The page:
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document.getElementById('myForm').submit() does not work

P: n/a
Hi,

It looks like so many people are having problems with the javascript
submit in firefox. I searched around, but haven't found a solution
yet. Mostly, people were saying, try this or try that or maybe blah
blah or why do you wanna do that blah blah. I haven't seen a solution
to this problem.

OK, I am trying to share session objects between classic asp
applications and asp.net applications. If you insist in asking why I
wanna do this, because a big chunk of our web application was written a
few years ago in classic ASP, and I am gonna add new components to it
in ASP.NET (I don't wanna write in classic ASP).

So, I searched and found a very good solution to this problem at
http://www.eggheadcafe.com/articles/20021207.asp

That is a great strategy, but the automatic submit by the javascript
(shown below where 't' is the id of the form) in the hidden page works
for IE, but not for firefox.

<script>t.submit();</script>

Please note that this is intended to *automatically* submit, in other
words, there are no button clicks.

I tried instead

document.getElementById(t).submit(); and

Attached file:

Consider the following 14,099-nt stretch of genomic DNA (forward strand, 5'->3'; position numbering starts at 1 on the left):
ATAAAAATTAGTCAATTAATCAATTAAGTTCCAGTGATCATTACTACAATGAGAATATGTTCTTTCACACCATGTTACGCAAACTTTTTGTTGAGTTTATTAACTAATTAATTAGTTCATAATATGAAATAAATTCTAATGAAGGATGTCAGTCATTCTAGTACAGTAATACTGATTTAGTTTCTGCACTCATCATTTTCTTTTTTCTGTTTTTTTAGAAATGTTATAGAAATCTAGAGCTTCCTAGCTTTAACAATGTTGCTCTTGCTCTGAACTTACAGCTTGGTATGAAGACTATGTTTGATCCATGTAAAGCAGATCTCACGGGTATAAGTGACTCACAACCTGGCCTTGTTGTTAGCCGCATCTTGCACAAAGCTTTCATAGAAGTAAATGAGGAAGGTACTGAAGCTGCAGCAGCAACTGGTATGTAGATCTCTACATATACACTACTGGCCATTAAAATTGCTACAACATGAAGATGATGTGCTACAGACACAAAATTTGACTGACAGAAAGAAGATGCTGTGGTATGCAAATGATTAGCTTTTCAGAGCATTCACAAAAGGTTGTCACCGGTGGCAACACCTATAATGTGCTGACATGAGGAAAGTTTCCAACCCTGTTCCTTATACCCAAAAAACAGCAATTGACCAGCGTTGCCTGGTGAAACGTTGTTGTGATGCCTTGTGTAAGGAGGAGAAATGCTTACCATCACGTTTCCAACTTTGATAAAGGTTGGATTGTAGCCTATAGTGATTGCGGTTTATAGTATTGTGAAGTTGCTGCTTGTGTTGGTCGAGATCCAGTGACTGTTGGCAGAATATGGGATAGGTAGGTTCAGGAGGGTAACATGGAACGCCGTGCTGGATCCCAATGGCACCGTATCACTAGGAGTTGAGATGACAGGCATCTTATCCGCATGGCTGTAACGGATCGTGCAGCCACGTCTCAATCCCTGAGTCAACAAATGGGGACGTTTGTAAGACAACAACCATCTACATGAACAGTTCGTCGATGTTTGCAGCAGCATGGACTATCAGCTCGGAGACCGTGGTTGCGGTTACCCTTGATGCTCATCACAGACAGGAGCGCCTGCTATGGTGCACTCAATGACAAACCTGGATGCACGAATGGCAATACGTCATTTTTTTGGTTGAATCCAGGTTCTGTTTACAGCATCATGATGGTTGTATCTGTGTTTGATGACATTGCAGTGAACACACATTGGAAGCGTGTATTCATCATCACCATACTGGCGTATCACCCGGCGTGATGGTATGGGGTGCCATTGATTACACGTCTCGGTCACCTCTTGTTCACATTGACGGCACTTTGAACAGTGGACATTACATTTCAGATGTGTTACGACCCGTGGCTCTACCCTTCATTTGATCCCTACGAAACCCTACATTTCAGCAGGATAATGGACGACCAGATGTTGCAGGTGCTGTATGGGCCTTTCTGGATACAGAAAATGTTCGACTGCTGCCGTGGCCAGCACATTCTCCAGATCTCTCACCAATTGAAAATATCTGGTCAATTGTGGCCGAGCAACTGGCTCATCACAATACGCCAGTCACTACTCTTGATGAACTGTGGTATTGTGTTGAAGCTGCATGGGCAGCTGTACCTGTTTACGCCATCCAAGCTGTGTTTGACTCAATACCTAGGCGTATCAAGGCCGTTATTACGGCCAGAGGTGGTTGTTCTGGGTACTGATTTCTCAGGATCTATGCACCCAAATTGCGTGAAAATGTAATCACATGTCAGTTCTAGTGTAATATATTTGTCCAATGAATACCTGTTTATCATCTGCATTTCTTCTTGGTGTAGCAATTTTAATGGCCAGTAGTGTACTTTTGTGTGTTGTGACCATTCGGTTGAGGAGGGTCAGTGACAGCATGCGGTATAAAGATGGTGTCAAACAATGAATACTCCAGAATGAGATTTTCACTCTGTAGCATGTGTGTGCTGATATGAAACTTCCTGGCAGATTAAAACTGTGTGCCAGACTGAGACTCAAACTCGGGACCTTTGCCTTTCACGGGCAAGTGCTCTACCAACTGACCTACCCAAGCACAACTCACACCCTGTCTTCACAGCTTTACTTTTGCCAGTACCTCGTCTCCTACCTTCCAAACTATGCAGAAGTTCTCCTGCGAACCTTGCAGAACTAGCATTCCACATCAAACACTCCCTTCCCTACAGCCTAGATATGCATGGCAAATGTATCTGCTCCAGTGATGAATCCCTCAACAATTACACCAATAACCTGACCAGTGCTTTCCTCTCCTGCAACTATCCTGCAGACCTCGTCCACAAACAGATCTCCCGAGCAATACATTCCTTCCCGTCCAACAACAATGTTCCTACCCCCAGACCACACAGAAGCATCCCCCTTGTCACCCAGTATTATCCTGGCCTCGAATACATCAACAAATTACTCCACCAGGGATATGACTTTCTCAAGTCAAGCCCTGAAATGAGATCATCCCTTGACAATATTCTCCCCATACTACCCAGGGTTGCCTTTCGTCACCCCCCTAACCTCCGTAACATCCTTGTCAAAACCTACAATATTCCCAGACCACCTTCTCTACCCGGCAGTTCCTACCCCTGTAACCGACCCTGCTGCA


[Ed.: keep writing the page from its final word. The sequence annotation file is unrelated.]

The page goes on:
document.getElementById('t').submit(); and
(document.getElementById('t')).submit();

None of these worked for firefox.

I believe many out there are having the same problem. Any solution
yet? Thanks.

Sep 29 '06 #1
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5 Replies


P: n/a
VK

an***********@yahoo.com wrote:
That is a great strategy, but the automatic submit by the javascript
(shown below where 't' is the id of the form) in the hidden page works
for IE, but not for firefox.
Check for two of the most common mistakes:

1) You form has *name* "t" and not id "t" - then naturally
getElementById is out of business here.

2) Your submit button in the form is called "submit":
<input type="submit" name="submit"...Some badly written authoring
tools still do it by default and it nukes dot-based method accessor for
form submit.

3) The autoreferencing of ID'ed elements in the global scope is IE's
invention. Firefox alas does it too but in quirk mode. Use DOM 0 form
access methods, they are still the best (and no global scope
pollution):
<form name="t" action="...">

and then

document.forms['t'].submit()

or (if in another frame):

parent.frames['frameName'].document.forms['t'].submit()

If the problem persists it may be needed to see the relevant fragment
of your page (or a link).

Sep 29 '06 #2

P: n/a
VK wrote:
an***********@yahoo.com wrote:
That is a great strategy, but the automatic submit by the javascript
(shown below where 't' is the id of the form) in the hidden page works
for IE, but not for firefox.

Check for two of the most common mistakes:

1) You form has *name* "t" and not id "t" - then naturally
getElementById is out of business here.

2) Your submit button in the form is called "submit":
<input type="submit" name="submit"...Some badly written authoring
tools still do it by default and it nukes dot-based method accessor for
form submit.

3) The autoreferencing of ID'ed elements in the global scope is IE's
invention. Firefox alas does it too but in quirk mode. Use DOM 0 form
access methods, they are still the best (and no global scope
pollution):